The Gospel of Mark Twain
The Gospel of Mark Twain
If you had to pick one writer alive today whose autobiography could become a bestseller 100 years after his or her death, who would you choose? Rowling? Roth? Franzen, perhaps? It’s hard to fathom which of today’s literary celebrities might still be relevant in 2110.
When it comes to native Missourian Samuel Langhorne Clemens, better known as Mark Twain, his power to get people talking is as potent as it was during his lifetime. This year, on the centenary of his death in 1910, a complete and unexpurgated version of Twain’s autobiography has the literary world abuzz.
Resting comfortably in the Amazon top 10 as it awaits its November 15 release, volume one of the University of California Press’ three-volume, 500,000-word Autobiography of Mark Twain begins the fulfillment of Twain’s own decree that his memoirs not be published until 100 years after his death. The book is the work of a team of editors at UC-Berkeley, where the Mark Twain Papers are held at the Bancroft Library.
On Wednesday, November 10, General Editor Robert Hirst, will visit the Kansas City Public Library’s Central Library to discuss the project. The free lecture will begin at 6:30 p.m. following a 6 p.m. reception. Georganne Wheeler Nixon, first lady of the State of Missouri, will offer opening remarks. (Details & RSVP.)
Why 100 years?
Twain felt that a century-delayed posthumous publication would grant him the license to speak freely without offending anyone whom his recollections might touch. “In these conditions,” he said in 1899, “you can draw a man without prejudice exactly as you knew him and yet have no fear of hurting his feelings or those of his sons or grandsons.” (He had even expressed the desire not to have certain parts published until 500 years after his death.)
Another reason was business strategy: If Twain’s literary executors could publish new editions of his works – such as The Adventures of Tom Sawyer or Adventures of Huckleberry Finn – with previously unreleased autobiographical material in their appendices, the books’ copyrights would be extended, yielding royalties to Twain’s surviving children. Congress changed the copyright laws, however, and when his youngest daughter, Jean Clemens, died unexpectedly in 1909, leaving only Clara (his eldest, Susie, had died in 1896, aged 24), Twain abandoned his plans to repurpose his autobiography.
Those who have followed Twainiana in the 20th century will know that Twain’s wishes for an autobiographical embargo were rejected. Edited versions of Twain’s autobiography have appeared over the years, first by his official biographer and literary executor, Albert Bigelow Paine, in 1924; again in 1940 by Bernard DeVoto; and most recently in 1959 by Charles Neider. In all cases, various passages deemed offensive were censored, either by the editor himself or at the behest of Clara, who died in 1962.
In that sense, the UC Press’ Autobiography finally does Twain justice. Though most of the material in the first volume has been published before, by the time the three-volume series is complete, half of it will have never before been in print. It’s straight from the horse’s mouth – and what a mouth it is.
It must have been tempting for the editors of the new Autobiography to slap tags like Uncensored! Unrestrained! or Uncut! on the cover. To their credit, they kept the packaging tasteful. The content – as one might expect from America’s most devastating wit – is a different matter.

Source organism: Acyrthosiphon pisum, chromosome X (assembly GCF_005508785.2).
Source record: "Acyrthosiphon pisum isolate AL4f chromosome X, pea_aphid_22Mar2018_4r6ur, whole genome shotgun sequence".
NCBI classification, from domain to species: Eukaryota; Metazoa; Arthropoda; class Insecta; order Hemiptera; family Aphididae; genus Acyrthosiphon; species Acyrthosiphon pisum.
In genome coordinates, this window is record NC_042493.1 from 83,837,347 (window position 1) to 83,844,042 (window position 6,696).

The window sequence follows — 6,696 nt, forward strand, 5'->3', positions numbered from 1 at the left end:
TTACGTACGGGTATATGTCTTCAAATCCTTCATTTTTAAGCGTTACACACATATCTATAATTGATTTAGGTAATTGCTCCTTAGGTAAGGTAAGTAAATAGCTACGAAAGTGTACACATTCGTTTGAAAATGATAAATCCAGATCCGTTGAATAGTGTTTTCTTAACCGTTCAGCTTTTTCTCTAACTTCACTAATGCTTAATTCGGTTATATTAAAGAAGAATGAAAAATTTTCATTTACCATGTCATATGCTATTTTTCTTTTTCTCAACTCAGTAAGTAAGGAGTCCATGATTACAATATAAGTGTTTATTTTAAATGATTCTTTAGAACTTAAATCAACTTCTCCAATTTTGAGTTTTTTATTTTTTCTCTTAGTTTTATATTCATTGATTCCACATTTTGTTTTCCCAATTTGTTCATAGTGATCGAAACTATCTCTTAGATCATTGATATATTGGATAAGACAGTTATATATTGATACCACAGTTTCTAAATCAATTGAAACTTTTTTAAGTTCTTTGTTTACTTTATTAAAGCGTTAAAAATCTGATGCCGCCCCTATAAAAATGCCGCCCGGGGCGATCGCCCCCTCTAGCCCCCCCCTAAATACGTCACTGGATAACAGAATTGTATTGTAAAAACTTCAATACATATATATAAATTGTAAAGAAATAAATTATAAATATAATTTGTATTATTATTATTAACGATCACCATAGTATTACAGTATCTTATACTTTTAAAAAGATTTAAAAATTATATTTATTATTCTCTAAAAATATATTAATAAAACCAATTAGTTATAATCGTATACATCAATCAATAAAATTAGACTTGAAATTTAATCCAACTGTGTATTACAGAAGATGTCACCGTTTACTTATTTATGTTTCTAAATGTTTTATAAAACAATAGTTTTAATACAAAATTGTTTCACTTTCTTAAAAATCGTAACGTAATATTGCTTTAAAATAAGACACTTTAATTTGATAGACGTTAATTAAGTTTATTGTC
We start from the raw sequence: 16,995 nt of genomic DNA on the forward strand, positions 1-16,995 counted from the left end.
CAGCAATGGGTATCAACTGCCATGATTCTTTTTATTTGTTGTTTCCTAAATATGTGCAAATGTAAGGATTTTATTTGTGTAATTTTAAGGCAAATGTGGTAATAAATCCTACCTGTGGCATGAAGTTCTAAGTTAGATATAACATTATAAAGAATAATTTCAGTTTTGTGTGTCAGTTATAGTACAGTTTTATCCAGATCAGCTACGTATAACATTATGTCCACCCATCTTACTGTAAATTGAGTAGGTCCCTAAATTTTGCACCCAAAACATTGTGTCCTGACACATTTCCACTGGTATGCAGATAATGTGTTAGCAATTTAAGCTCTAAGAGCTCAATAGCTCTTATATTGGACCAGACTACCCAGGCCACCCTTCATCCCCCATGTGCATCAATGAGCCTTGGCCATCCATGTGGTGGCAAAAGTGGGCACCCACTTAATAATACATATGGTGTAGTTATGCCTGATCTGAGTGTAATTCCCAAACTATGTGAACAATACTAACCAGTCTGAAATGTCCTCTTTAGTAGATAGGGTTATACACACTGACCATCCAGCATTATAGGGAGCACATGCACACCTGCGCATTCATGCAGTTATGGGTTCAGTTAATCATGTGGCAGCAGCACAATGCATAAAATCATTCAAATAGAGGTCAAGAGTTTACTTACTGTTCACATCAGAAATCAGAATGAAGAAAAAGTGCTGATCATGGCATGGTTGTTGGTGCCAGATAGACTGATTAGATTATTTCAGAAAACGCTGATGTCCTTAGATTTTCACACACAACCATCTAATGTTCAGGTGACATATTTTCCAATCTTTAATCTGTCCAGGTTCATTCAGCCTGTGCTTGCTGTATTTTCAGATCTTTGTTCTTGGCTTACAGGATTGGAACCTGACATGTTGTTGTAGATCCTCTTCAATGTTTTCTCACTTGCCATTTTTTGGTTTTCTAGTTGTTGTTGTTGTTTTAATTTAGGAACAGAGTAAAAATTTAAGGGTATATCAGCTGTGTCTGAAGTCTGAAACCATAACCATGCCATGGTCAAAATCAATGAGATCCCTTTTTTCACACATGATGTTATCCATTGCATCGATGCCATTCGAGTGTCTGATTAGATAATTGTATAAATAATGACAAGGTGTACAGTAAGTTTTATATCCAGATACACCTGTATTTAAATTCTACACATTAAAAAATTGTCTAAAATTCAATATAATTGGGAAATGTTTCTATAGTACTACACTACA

For example, he showed no mercy to ex-business associate James W. Paige, whose development of an automatic typesetting machine Twain had helped finance to the tune of $170,000. In the end, Paige failed to produce a successful prototype and tried to cheat all of his partners out of their investments. Twain was forced to return to the lecture circuit to avoid going broke. “Paige and I always meet on effusively affectionate terms,” wrote Twain, “and yet he knows perfectly well that if I had his nuts in a steel-trap, I would shut out all human succor and watch that trap till he died.”
To ensure that his memoirs would be off the cuff and not “too literary,” Twain adopted the method of dictating to a stenographer – a notion that was inspired by his daughter Susie in the 1880s. He remained enthusiastic about the method for years. In 1904, he wrote to his friend William Dean Howells:
You will never know how much enjoyment you have lost until you get to dictating your autobiography; then you will realize, with a pang, that you might have been doing it all your life if you had only had the luck to think of it. And you will be astonished (& charmed) to see how like talk it is, & how real it sounds, & how well & compactly & sequentially it constructs itself, & what a dewy & breezy & woodsy freshness it has…
Even in his fictional work, Twain refused to adhere to conventions. Readers of Huck Finn will remember the warning shots at the beginning against those seeking a “motive,” “moral,” or “plot” in the story. In talking out his autobiography, Twain also abandoned chronology. He preferred – relished, even – the way in which dictation facilitated meandering from remembrances of the past to topics of interest in the present and back again.
“With a pen in the hand the narrative stream is a canal; it moves slowly, smoothly, decorously, sleepily, it has no blemish except that it is all blemish,” he wrote. After beginning his autobiography as a written work in 1870, by 1904, Twain concluded that loose, spoken narration was “the right way to do an Autobiography.”
Preview Twain’s definitive, authoritative, uncensored, unrestrained, and uncut new Autobiography in the video below, made by UC Press, and join us for a discussion with Robert Hirst this Wednesday at the Central Library.
-- Jason Harper